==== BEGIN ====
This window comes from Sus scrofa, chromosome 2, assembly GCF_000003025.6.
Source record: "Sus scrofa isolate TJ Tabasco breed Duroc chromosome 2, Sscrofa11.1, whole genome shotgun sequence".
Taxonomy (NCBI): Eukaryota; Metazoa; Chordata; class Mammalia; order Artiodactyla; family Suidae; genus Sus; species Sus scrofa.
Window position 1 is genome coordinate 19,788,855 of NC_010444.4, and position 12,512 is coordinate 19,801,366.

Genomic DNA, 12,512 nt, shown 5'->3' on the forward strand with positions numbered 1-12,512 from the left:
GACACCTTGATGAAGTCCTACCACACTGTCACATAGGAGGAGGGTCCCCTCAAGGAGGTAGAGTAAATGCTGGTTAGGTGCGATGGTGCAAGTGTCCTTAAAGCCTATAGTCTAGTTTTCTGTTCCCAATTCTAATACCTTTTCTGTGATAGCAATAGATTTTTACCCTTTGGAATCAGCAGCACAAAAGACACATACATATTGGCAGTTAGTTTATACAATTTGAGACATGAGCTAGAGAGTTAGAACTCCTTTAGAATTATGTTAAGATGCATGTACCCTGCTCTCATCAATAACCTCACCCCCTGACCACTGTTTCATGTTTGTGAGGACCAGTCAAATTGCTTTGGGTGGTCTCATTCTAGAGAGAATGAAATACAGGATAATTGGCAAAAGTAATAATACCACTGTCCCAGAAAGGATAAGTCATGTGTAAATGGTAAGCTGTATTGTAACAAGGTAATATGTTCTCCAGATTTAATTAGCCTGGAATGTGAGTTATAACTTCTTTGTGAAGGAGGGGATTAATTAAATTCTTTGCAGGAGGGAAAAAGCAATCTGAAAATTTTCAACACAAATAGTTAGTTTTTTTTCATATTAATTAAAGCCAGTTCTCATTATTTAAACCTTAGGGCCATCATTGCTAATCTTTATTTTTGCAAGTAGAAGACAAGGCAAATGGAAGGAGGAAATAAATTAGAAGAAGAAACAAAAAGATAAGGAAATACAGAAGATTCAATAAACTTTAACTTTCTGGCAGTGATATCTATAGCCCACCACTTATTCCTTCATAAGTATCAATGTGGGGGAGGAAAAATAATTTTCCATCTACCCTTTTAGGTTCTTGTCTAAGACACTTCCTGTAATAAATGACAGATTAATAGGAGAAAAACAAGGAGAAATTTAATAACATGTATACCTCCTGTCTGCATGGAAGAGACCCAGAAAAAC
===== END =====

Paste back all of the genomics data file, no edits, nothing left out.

This window comes from Sus scrofa, chromosome 2, assembly GCF_000003025.6.
Source record: "Sus scrofa isolate TJ Tabasco breed Duroc chromosome 2, Sscrofa11.1, whole genome shotgun sequence".
Taxonomy (NCBI): Eukaryota; Metazoa; Chordata; class Mammalia; order Artiodactyla; family Suidae; genus Sus; species Sus scrofa.
Window position 1 is genome coordinate 19,788,855 of NC_010444.4, and position 12,512 is coordinate 19,801,366.

Genomic DNA, 12,512 nt, shown 5'->3' on the forward strand with positions numbered 1-12,512 from the left:
GACACCTTGATGAAGTCCTACCACACTGTCACATAGGAGGAGGGTCCCCTCAAGGAGGTAGAGTAAATGCTGGTTAGGTGCGATGGTGCAAGTGTCCTTAAAGCCTATAGTCTAGTTTTCTGTTCCCAATTCTAATACCTTTTCTGTGATAGCAATAGATTTTTACCCTTTGGAATCAGCAGCACAAAAGACACATACATATTGGCAGTTAGTTTATACAATTTGAGACATGAGCTAGAGAGTTAGAACTCCTTTAGAATTATGTTAAGATGCATGTACCCTGCTCTCATCAATAACCTCACCCCCTGACCACTGTTTCATGTTTGTGAGGACCAGTCAAATTGCTTTGGGTGGTCTCATTCTAGAGAGAATGAAATACAGGATAATTGGCAAAAGTAATAATACCACTGTCCCAGAAAGGATAAGTCATGTGTAAATGGTAAGCTGTATTGTAACAAGGTAATATGTTCTCCAGATTTAATTAGCCTGGAATGTGAGTTATAACTTCTTTGTGAAGGAGGGGATTAATTAAATTCTTTGCAGGAGGGAAAAAGCAATCTGAAAATTTTCAACACAAATAGTTAGTTTTTTTTCATATTAATTAAAGCCAGTTCTCATTATTTAAACCTTAGGGCCATCATTGCTAATCTTTATTTTTGCAAGTAGAAGACAAGGCAAATGGAAGGAGGAAATAAATTAGAAGAAGAAACAAAAAGATAAGGAAATACAGAAGATTCAATAAACTTTAACTTTCTGGCAGTGATATCTATAGCCCACCACTTATTCCTTCATAAGTATCAATGTGGGGGAGGAAAAATAATTTTCCATCTACCCTTTTAGGTTCTTGTCTAAGACACTTCCTGTAATAAATGACAGATTAATAGGAGAAAAACAAGGAGAAATTTAATAACATGTATACCTCCTGTCTGCATGGAAGAGACCCAGAAAAAC